Mantinea

Mantinea was established between 550-450 B.C.E. within a fertile valley of northeastern Arcadia. The literary and archaeological evidence do not permit a more conclusive foundation date. Mantinea was twice destroyed and rebuilt. First by a Spartan invasion in 385 B.C.E. and later by the Macedonians in 222 B.C.E. The Spartan destruction instigated a forced depopulation of Mantinea and relocation of its citizens to surrounding villages. According to Xenophon, the fortification walls and many of the buildings were deliberately demolished. Mantinea was reestablished in a synoicism fifteen years later after the Battle of Leuctra. Afterwards, the city was a member of the Arcadian League and played a long and active role in the region’s politics well into the Roman period. The Roman emperor Hadrian was particularly fond of Mantinea, since it was reputed to be the mother-city of Bithynia, the hometown of Hadrian’s favorite Antinoos. The latter history of the city is poorly documented. A scattering of Byzantine and perhaps Ottoman structures attest to some post-Roman occupation.


The only extensive archaeological investigations at Mantinea were conducted by the French School at Athens from 1887-89. Excavations were frequently stalled and eventually abandoned by outbreaks of malaria. The extreme flatness of the site in combination with Arcadia’s wet climate produces seasonal streams and ponds that characterize a marshy landscape even today. The French focused on the agora and its public monuments, including a theater. They discovered civic and religious buildings and porticos arranged around a rectangular square with phases spanning the Classical to Roman periods. Many of these buildings have since been reburied by seasonal flooding. Beyond the agora, the most significant architectural feature at Mantinea is the elliptical fortification walls, approximately 4 km in circumference. Today, the walls and gates, which number up to ten, are in a remarkable state of preservation. They constitute an exceptional illustration of a near complete Greek defensive circuit. As a result, the urban boundaries of Mantinea are well defined and comprise an area of ~119 ha. Little else of the remaining settlement has been studied and today the site is predominantly cultivated for wheat and vegetables. Intermittent excavations from the 1960s onward uncovered some evidence for domestic structures and roads south of the agora. A geophysical survey through the use of soil resistivity and magnetic methods was conducted by the University of Patras (Greece) from 1988-91 northwest of the theater.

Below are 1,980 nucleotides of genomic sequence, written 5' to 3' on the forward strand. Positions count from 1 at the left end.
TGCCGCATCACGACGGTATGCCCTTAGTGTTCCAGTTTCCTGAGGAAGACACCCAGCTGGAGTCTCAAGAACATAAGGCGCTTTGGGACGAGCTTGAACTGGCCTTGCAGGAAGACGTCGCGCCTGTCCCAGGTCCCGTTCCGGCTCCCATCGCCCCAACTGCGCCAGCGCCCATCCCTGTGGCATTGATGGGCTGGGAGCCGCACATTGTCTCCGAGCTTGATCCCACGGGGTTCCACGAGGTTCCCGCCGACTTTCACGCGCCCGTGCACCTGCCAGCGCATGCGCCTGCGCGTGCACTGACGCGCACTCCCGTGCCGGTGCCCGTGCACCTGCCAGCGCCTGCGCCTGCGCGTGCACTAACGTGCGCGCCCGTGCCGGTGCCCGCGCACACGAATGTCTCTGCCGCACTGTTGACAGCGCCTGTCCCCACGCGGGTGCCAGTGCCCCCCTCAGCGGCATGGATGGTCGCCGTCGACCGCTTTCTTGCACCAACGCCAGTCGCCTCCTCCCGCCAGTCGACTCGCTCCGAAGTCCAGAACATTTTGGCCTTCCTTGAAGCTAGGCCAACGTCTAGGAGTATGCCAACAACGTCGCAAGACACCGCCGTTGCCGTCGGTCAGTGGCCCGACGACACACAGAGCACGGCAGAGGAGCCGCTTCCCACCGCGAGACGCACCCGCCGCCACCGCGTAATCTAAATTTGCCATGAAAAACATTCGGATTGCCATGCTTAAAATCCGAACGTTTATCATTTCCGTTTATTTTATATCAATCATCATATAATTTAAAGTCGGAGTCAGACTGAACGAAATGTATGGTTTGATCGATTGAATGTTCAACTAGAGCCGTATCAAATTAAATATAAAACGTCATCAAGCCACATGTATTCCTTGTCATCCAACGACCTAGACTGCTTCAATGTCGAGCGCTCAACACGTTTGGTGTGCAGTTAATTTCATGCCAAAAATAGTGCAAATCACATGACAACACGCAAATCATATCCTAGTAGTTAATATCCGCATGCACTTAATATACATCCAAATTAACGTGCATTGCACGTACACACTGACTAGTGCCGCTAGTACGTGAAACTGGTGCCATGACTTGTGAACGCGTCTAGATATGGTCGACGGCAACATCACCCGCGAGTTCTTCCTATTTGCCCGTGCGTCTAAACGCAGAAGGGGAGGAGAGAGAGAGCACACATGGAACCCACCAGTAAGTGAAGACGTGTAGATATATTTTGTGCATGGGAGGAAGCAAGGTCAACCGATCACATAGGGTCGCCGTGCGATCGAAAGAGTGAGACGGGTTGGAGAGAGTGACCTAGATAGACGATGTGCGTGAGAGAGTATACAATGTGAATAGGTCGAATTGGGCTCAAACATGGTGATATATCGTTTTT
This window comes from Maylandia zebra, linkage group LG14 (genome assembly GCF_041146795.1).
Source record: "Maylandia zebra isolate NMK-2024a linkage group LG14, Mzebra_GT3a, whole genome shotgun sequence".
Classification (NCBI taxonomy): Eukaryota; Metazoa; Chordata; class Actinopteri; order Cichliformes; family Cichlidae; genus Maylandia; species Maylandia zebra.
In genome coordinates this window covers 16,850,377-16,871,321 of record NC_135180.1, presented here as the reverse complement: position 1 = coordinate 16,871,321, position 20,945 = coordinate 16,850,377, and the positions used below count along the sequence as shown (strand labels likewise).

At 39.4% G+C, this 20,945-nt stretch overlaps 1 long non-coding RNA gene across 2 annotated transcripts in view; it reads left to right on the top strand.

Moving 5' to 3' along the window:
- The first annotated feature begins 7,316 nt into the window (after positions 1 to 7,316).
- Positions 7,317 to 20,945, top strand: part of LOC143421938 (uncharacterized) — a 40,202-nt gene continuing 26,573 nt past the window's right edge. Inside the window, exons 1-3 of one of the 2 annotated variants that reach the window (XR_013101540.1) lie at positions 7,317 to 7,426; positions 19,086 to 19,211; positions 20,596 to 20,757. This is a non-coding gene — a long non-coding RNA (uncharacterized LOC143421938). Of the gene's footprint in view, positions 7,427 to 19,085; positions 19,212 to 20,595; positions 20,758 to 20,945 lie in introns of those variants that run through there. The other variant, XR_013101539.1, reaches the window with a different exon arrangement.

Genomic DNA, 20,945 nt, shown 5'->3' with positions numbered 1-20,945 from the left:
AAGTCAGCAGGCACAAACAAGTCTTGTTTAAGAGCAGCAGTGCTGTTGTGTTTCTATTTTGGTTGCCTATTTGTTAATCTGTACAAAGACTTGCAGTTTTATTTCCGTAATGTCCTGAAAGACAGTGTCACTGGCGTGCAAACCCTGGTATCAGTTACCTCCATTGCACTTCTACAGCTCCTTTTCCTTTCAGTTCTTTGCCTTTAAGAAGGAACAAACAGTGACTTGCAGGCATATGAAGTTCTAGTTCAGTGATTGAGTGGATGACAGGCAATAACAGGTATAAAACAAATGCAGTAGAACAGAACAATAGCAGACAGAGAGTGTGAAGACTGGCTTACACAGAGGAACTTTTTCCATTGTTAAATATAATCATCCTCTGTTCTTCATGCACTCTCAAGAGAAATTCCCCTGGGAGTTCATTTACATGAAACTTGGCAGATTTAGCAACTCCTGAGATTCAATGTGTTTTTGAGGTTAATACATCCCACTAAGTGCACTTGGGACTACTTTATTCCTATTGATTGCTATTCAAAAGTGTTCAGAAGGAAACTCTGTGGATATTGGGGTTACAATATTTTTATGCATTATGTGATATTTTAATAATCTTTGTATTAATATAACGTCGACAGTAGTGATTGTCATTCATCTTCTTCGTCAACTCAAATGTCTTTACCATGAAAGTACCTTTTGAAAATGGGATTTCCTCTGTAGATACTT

Bibliography

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